I slept and slept and slept.
And awoke still a little raspy around the edges but hopefully Covid free.
What a nasty disease. It seems to feed on grief, lying in wait until your immune system is stressed or compromised. Until your body second-guesses itself. Then it attacks, seeping into your cells until you recover. Or don’t.
It feels like my mind and body are scrambled and reset, ready to accommodate some new disease paradigm. More voracious and deadly than any previous virus, all the more volatile in modern urban environments. Human congestion acerbates disease congestion.
We’ve designed the perfect environment to bolster and spread viruses. Sitting in my hotel room beset by hotel air conditioning, I feel like a microbe surrounded by hundreds of other microbes. Such mordant thoughts.
I’ve just taken a nasal swab to see whether I’m still infected. Slipped the swab into the vial, rotated and squeezed. Put two drops into the test well and watched it bloom pink across the nitrocellulose membrane.
It’ll take ten to fifteen minutes for the Covid result to reveal itself. Might as well take a look at the newspapers slipped under the door. The Australian has a front page picture and story of some retired climate activist (with incurable cancer, no less) glueing her hand to one of Andy Warhol’s “Campbell’s Soup Cans” paintings at Australia’s National Gallery.
Is she protesting processed food? American hegemony? Earlier in the week climate protestors from Extinction Rebellion glued their hands to Picasso’s “Massacre in Korea” at the National Gallery of Victoria. Others splashed a black oil-like substance onto Klimt’s “Death and Life” at the Leopold Museum in Vienna. Threw soup at Van Gogh’s “Sunflowers” at the National Gallery in London.
It’s ridiculous. These stop oil activists are losing public support with every action they take. Have we been astroturfing some of them? Deliberately steering them wrong?
Are they drawing a comparison between consumption and climate change? Between culture and climate change? Between public art and climate change? I’m confused by their stunts.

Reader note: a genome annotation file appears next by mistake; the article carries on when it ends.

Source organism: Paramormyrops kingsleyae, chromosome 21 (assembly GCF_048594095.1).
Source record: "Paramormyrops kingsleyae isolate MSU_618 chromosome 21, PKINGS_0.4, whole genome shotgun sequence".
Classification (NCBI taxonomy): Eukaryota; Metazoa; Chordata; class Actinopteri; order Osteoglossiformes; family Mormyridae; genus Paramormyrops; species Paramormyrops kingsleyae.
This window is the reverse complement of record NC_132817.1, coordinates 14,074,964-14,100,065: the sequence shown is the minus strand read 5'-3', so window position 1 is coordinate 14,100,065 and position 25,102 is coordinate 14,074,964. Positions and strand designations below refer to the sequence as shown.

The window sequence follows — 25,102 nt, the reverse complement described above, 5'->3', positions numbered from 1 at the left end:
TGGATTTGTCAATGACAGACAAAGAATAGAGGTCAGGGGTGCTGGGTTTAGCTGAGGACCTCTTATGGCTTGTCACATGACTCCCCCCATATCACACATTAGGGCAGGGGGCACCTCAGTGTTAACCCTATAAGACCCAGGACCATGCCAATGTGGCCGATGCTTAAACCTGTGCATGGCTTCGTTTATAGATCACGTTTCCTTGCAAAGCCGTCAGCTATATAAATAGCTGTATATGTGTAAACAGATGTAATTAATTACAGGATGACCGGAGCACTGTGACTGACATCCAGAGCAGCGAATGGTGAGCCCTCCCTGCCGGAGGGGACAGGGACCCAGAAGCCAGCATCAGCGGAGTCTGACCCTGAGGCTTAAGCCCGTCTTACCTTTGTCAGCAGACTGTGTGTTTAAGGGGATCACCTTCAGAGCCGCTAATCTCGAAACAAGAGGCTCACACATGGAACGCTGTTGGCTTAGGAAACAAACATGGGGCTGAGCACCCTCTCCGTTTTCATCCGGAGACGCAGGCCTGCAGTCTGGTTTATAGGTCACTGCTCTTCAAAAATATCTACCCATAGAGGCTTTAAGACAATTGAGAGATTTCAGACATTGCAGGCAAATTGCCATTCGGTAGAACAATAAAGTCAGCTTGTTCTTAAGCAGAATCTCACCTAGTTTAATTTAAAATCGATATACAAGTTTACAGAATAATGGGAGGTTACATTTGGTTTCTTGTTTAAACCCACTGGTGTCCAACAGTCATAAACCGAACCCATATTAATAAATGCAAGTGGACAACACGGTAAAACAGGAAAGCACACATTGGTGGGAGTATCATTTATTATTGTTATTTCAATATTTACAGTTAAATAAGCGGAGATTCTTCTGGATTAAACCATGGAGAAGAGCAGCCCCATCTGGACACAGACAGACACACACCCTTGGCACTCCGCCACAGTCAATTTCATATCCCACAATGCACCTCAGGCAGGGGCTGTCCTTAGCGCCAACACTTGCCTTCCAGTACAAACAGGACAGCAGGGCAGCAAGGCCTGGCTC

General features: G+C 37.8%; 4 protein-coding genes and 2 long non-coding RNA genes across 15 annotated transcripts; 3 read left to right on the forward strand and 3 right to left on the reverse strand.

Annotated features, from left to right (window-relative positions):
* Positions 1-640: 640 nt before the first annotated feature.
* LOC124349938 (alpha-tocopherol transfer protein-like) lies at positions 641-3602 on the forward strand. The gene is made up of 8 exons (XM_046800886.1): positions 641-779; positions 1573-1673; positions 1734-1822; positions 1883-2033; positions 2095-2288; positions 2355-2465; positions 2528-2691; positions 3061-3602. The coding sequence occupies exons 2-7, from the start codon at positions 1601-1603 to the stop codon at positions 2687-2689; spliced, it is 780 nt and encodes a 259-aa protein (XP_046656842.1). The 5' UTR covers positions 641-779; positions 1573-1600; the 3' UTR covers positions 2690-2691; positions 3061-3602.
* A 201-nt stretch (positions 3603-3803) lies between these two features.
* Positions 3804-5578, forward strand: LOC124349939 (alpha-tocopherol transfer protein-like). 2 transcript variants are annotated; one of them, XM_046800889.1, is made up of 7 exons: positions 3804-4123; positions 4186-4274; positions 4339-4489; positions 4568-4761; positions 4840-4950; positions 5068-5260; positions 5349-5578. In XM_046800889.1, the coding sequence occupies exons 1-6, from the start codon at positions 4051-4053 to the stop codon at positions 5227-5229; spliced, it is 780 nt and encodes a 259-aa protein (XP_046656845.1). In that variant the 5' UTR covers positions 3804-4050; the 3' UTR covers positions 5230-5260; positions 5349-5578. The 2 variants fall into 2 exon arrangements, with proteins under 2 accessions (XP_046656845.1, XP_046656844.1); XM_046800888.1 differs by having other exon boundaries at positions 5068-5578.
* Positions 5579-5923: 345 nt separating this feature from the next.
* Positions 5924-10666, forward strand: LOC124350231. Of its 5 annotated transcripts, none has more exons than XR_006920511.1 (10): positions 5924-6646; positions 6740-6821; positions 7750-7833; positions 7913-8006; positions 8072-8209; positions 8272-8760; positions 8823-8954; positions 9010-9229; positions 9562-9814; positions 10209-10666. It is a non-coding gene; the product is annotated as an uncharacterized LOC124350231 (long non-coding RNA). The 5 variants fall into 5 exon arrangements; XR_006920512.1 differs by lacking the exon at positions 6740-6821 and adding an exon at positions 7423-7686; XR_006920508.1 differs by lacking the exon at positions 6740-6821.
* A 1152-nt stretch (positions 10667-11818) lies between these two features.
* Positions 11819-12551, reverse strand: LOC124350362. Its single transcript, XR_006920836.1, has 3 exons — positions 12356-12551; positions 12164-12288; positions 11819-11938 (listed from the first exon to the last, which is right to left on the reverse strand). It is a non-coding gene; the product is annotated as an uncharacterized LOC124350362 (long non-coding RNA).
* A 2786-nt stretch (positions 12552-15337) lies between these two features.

If they were serious about messaging they would choose landscape paintings and glue their hands to the frame, rather than the canvas. Then all the images in the media would be of someone standing up for the environment. Make the content the context. And vice versa.
Still people seem more horrified by the apparent destruction of a painting than the destruction of our planet. Odd to see the depiction of life valued more highly than life itself. The simulation more valued than the reality. Jean Baudrillard was right all along.
Do you ever feel guilty for our hand in all this? Responsible in any way? For me, it was always a bit of a game. Of course we had to help our clients. That’s what we were paid for. But I never expected some of our tactics to become so ingrained in modern life, in modern politics. In business as usual.
Take carbon footprint. That was your idea. I still remember the gleam in the eyes of the BP executives when you first presented it. Their sense of relief was palpable. The idea of shifting the responsibility of carbon dioxide emissions from fossil fuel corporations to individuals was a godsend.
Shifting the blame onto consumers altered the dialogue and took away regulatory pressures while BP continued to pump out 2 million barrels of oil a day. What could consumers do? Invent new means of transport? Introduce new forms of plastic.
BP. British Petroleum. Beyond Petroleum. Yes, I admit that deft renaming was mine. But at the time I believed they were serious about looking for sustainable, green energy sources. Little did I know.
Time’s up on my Covid test result. Let’s take a look.
Two red bars, I’m afraid.
Thank you for reading this chapter of “The Sorrows”, an experimental serial novel about the end of the world written in real-time by Stefano Boscutti. Subscribe now to receive new chapters for free via email.